(In reply to Jean-Baptiste Faure from comment #4) > (In reply to thoskk from comment #3) > > > Question from a developer on IRC: what happens if two bars have the same x > > > value? > > xy-scatters don't make much sense if two identical x-values are present. If > > so, the second one belongs to a different x-axis. > > Really? Did you never make chart of jump function? If I'm not completely wrong, even a jump function (or a log function) doesn't give two different y-values for one identical x-value: y = n1 | x > m y = n2 | x <= m (or alike) If you have results from measurements that tell different, the reason is most probably the measuring tolerance of the system. > Please, could you attach a screen copy of a xy (scatter) chart as > bars/columns? Attached two screenshots. First one ("Example for xy-scatter bar (taken from chromatogram simulator") is a good example of how it could look. The program used has more specific options for the task of simulating chromatographic data, but is restricted to 10 entries. > If I understand your request correctly, I think you can do such a chart in > LO: > 1/ assuming x values are in column A and y values in column B, from x-data, > compute an x-step which divides each [x_i ; x_i+1] interval > 2/ create in column C a new x data column with this step > 3/ for each x value in column C available in column A set the corresponding > y value in column D > 4/ for each x value in C not present in column A, set the corresponding y > value in column D to zero > You can use lookup function to do 3 and 4. > 5/ Now you have xy data with constant x step and you can create a bar chart > with columns C and D. Please see second attachment (xy-scattered colums from LO). Not sure if I understood your advice correctly, since I can't see how to assign a separate y-value to each x-value. In addition, how can display of x-axis be set to give reasonable, legible intervals? I'm afraid this method wouln't work, though, since already for this small simulation more than 600 lines of values are necessary. Imagine a simulation of 60 minutes measurement, with increments of 0.001 minutes (totally realistic values for chromatography). This would result in 60,000 lines of values. And besides you would have to enter at least the starting values by hand, LO would maybe soon hit it's limits for some alterations (e.g., when applying functions to simulate different measurement conditions). I made some experiments myself, and the only way to have a similar result as given in attachment 1 is: 1) Enter values by hand (e.g., column A representing the x-values, or minutes, in this case, and column B representing corresponding y-values) 2) Adding two new lines between every line of x-values 3) Calculate an increment for every x, according to your demands (e.g., x-0.01 before and x+0.01 after each x) 4) set corresponding y-values to 0 5) use data to plot xy-scatter graph The result is displayed in the third attachment ("xy-scatter graph"). However, for a series of e.g. 60 minutes measurement with one measuring point every 0.001 minutes, it's very tedious to enter the data. If you copy the values from e.g. an ascii-file, there is no way to automatically enter two new, empty lines after each given line (at least I could not find any function that would allow to do so). This would mean, you had to insert 120,000 new lines by hand. And since selected cells or lines by ctrl-click and shift-click are not handled differently (see M$ Office for reference), one had to click at least 180,000 times. Consider 4 - 5 of these measurement series a day, and you would spend your time doing nothing but clicking. Cheers, Thoskk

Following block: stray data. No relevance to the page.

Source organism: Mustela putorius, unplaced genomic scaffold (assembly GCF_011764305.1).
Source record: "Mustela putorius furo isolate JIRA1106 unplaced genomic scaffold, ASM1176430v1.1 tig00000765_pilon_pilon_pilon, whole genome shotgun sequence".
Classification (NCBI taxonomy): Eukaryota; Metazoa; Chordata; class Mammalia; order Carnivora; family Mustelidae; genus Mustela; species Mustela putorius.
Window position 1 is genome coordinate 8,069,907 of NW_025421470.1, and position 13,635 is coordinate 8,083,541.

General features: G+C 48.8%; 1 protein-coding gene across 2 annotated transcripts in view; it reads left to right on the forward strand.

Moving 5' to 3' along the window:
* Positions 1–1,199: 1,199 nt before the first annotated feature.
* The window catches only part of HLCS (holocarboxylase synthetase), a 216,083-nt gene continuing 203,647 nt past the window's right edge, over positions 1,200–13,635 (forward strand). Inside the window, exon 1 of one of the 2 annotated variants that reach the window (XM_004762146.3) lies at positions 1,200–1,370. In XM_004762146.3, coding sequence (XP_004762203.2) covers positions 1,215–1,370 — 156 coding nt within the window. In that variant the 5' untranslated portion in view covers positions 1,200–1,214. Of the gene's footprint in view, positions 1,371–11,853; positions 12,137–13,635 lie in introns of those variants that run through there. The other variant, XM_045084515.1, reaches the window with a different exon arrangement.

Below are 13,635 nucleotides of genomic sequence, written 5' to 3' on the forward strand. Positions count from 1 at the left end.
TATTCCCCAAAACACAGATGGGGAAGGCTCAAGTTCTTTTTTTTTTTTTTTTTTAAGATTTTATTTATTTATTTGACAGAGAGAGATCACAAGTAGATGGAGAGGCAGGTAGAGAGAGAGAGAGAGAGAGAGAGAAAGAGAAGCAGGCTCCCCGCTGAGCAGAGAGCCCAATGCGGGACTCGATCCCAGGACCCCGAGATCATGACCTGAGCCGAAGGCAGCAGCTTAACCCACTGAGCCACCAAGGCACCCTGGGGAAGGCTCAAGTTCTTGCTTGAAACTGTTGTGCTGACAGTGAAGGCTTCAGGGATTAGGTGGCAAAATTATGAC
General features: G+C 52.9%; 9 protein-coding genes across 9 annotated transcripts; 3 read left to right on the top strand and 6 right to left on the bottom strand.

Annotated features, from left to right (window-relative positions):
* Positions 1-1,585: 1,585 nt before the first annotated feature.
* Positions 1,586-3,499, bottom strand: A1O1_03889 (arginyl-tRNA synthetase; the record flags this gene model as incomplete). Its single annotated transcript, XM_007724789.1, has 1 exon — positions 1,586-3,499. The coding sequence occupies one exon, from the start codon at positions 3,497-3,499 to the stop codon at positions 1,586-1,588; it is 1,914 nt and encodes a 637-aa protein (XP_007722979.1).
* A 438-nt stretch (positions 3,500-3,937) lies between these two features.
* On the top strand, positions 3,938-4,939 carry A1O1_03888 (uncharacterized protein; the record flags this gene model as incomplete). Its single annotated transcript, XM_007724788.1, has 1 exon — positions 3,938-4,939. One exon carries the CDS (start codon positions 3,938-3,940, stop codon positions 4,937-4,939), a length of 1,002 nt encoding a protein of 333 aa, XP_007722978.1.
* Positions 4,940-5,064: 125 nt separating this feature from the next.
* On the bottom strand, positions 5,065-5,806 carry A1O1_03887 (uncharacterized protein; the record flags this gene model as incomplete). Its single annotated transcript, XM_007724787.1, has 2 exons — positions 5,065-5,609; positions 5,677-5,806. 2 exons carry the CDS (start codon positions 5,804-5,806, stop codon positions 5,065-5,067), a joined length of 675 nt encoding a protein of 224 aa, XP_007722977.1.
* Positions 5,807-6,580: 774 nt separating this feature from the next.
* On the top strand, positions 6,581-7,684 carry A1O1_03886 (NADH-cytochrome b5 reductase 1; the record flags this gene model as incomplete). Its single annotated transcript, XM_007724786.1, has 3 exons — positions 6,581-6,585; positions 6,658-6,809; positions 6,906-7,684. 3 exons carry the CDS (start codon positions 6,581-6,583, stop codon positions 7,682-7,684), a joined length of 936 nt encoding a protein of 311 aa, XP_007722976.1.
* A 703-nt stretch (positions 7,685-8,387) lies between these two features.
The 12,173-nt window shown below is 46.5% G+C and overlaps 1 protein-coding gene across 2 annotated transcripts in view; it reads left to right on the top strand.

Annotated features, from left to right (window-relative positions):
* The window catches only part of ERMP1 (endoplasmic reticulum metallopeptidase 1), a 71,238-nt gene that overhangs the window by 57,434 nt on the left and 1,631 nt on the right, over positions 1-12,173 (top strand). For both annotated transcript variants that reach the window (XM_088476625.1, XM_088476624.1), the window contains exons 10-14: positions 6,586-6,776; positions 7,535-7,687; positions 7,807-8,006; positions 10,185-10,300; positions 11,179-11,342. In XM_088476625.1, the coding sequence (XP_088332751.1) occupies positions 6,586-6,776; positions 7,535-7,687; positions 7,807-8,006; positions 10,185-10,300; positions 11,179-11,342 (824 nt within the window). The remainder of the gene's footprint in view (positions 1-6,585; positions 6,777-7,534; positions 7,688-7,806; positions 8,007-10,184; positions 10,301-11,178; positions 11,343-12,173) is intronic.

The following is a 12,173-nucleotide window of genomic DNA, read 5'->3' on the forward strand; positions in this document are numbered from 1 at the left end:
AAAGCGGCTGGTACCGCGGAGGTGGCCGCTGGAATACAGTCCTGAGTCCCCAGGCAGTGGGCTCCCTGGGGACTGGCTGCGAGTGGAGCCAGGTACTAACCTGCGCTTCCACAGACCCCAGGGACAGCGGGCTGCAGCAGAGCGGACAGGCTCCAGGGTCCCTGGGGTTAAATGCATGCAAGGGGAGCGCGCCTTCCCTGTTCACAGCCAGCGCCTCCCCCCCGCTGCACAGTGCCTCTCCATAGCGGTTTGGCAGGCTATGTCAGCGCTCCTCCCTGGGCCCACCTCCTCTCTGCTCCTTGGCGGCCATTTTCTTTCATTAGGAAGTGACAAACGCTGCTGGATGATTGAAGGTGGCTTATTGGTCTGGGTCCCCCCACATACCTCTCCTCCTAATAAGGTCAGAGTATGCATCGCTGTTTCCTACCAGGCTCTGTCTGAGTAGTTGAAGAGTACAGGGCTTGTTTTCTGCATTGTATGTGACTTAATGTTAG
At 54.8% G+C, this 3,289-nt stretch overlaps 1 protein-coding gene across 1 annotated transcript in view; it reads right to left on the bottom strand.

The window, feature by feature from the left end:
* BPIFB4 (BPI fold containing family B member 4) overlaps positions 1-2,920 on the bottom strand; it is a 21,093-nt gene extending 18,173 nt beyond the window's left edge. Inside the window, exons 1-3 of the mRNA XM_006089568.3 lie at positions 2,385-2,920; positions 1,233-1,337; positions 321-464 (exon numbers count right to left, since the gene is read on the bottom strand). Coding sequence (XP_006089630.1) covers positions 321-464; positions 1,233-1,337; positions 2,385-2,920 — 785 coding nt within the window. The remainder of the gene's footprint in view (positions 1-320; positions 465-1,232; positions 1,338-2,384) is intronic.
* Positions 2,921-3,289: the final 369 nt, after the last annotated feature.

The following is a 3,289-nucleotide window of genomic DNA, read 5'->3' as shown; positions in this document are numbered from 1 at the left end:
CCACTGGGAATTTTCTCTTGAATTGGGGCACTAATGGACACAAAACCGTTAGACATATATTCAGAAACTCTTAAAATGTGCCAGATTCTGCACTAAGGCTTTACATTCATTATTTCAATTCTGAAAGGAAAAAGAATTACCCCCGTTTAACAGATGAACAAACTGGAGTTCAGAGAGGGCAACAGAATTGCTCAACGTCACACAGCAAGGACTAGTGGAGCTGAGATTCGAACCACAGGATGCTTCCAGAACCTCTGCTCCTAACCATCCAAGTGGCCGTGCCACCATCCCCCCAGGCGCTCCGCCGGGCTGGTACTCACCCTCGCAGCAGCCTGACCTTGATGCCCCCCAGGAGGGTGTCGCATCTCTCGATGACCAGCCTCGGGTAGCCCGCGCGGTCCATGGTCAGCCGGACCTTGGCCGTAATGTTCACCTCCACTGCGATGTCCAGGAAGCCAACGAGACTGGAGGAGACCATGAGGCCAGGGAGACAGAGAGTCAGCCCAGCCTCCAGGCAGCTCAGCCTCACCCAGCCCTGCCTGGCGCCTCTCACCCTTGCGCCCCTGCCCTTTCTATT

Created attachment 119515 [details] xy-scatter graph for example

(In reply to Jean-Baptiste Faure from comment #7) > Created attachment 119514 [details] > demonstration of another workaround > > (In reply to thoskk from comment #6) > > Created attachment 119510 [details] > > xy-scattered colums from LO > > > > note hidden lines and keep in mind that it needs several hundred lines to > > enter values for graph > > Indeed, it is not the easiest workaround in this case. > Here is another one. The idea is to surround each value (x,y) by 2 zero > values for the same x. > > Best regards. JBF Guess my third attachmend is close to your example. Though, same restrictions would apply for greater datasets.